Tuesday, 14 July 2020

At a Distance: on 'Private Ambulance'

On songs on my new cassette/download album All Living Can Anyone Be Here.

'Private Ambulance' started as a rhythm, a shuffle beat, inspired perhaps by Gary Glitter’s ‘Rock n Roll Parts 1 & 2’, beat out on the furniture, edited into short loops in Ableton Live, replayed in random groups. 

This is the first version:
Another influence was ‘Excerpts From Blue Tongue Corroboree’, sung by Yinmalagara and Nalbared with Djawida on didjeridu, recorded in Oenpelli, Western Arnhem Land (Australia) in 1962, from the album Songs from the Northern Territory: Aboriginal Music from Western Arnhem Land (Corroboree Songs with Didjeridu; Some Speech).

Their song starts out quite polyrhythmical but becomes more like a ’shuffle’ beat from around 1:56. I was interested in how the players use material and objects close to hand to make the instruments, that the sound is materially deeply integrated with the place, both in terms of being from and of that place. The low synth drone of my recording echoes the drone of the didjeridu, a low grounded tone that seems to be speaking as much to the ground as emerging from it, with the circular breathing loop creating the continuity of the drone. Of course I’m not recording in an outback clearing, I’m in a room, the furniture I’m banging is in the room. I imagine a live performance situation where the audience is encouraged to participate by ‘playing’ along, adding the sound of beating their chairs and tables to the mix in the room; the sound in the room, and of the room.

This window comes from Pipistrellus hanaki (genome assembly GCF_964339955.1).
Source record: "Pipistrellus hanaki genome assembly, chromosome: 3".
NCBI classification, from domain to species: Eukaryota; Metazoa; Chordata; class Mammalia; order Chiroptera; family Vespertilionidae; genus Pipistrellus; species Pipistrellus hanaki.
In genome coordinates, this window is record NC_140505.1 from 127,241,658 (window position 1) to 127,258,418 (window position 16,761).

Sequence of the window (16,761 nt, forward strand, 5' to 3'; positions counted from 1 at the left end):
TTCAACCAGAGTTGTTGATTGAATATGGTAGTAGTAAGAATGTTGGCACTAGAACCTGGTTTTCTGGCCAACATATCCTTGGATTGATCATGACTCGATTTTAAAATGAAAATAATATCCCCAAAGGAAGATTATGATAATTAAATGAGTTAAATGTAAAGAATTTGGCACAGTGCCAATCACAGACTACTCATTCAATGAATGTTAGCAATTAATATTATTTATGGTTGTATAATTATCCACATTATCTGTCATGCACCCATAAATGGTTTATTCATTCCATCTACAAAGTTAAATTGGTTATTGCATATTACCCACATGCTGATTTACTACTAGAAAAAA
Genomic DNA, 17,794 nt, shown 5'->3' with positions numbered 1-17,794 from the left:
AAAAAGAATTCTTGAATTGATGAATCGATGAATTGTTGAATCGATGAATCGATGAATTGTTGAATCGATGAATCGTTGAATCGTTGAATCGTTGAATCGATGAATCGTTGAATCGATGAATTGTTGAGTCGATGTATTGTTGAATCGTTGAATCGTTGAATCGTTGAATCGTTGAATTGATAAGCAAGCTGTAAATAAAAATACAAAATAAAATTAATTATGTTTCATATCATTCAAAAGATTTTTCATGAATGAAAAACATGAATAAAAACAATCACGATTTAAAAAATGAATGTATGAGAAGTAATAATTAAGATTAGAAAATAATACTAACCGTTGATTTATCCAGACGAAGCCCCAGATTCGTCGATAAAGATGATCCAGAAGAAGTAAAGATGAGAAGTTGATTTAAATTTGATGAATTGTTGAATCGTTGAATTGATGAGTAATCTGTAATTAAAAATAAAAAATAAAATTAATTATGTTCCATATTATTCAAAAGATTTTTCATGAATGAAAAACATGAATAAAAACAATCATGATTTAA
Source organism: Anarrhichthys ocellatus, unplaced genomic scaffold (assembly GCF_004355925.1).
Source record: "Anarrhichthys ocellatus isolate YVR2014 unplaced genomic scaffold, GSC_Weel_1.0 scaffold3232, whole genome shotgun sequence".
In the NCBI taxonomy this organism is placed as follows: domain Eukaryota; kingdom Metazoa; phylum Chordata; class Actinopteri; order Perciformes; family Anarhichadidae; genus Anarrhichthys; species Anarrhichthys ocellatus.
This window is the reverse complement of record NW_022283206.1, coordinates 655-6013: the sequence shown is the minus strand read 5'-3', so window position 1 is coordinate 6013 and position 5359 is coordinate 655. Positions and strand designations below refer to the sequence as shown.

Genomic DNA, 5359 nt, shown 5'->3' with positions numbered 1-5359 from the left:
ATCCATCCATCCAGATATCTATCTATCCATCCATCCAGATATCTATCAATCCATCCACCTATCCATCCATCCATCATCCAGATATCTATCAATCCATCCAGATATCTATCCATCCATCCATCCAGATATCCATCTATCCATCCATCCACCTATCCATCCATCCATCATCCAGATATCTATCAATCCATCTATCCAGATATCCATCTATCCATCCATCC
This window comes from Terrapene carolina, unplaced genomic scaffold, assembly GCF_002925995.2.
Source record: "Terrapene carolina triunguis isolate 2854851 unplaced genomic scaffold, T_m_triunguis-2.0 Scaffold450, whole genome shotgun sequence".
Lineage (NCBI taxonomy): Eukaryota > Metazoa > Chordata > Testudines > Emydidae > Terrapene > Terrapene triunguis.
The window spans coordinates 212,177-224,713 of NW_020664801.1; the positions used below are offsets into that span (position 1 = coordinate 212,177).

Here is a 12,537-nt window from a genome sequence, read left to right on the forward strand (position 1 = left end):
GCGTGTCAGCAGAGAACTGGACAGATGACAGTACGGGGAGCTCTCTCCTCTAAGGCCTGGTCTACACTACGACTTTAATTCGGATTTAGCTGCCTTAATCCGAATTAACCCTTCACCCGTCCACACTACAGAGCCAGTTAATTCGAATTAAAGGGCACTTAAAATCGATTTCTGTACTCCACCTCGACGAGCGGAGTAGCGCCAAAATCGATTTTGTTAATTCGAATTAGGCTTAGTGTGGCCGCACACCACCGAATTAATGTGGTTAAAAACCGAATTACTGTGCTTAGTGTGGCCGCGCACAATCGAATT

My rhythm track sat unused until I started to work on ‘Private Ambulance’ and was looking around for a rhythmic base for it. I slowed it down and changed the time signature, which produced a more loping and occasionally stuttered rhythm.

The lyrics that I had been working on for the song were a kind of companion to ‘Even On A Wednesday’, dramatising the experience of the coronavirus situation but on the other side of the front door, the ‘boundary situation’. What happens when one goes into the outside world? This was at the height of lockdown when provisional, often tentative, information about the behaviour of the virus and its transmission was being circulated, its influence on the behaviour of humans in relation to one another became the subject of 'guidance'. It was a 'live' situation, government advice was ambivalent and ambiguous, the epidemiology was developing. The song was a way of internalising and speculating about how one should behave in relation to the proximity of other people, how one was to conduct oneself in public, who and where the airborne virus might be coming from, how one might encounter it out there in the world, how far the virus might travel through the air on a cough, in a sneeze. How close is too close? If I can smell you are you too close? The experience of space became infused with strange new intensities, from caution to paranoia to fear. Would other people be aware of their own proximity to each other,  to you and me? How was their proprioception? What have I touched? Who else has touched it? Or coughed near it? The abjection of the infected imbued the perception of nations, infected communities, and individuals alike. Pulling all these impressions into a lyric was a fairly easy task, it almost wrote itself. 

The intensity of the situation was heightened by unseasonably warm and sunny weather, accompanied by a lack of air pollution due to the absence of road and air traffic: the virus had influenced the weather it seemed. On one of those clear and sunny afternoons, I sat in the park opposite my house editing the lyric, when a large black van with the words 'PRIVATE AMBULANCE' drove past, there, with it’s medical connotation as well as the notion of  ‘ambulation’, to walk and move being both a private and spatialised social activity, was the song's title.

I accompanied the recalibrated furniture loops with loops of the sound of my breathing, the impact on respiration being one of the effects on the body of the virus, which brought a visceral intensity to the sound. I added a couple of tracks of sustained and glitched guitar, as well as a homemade Shepard Tone, further ramping up the claustrophobia, before recording the vocal track.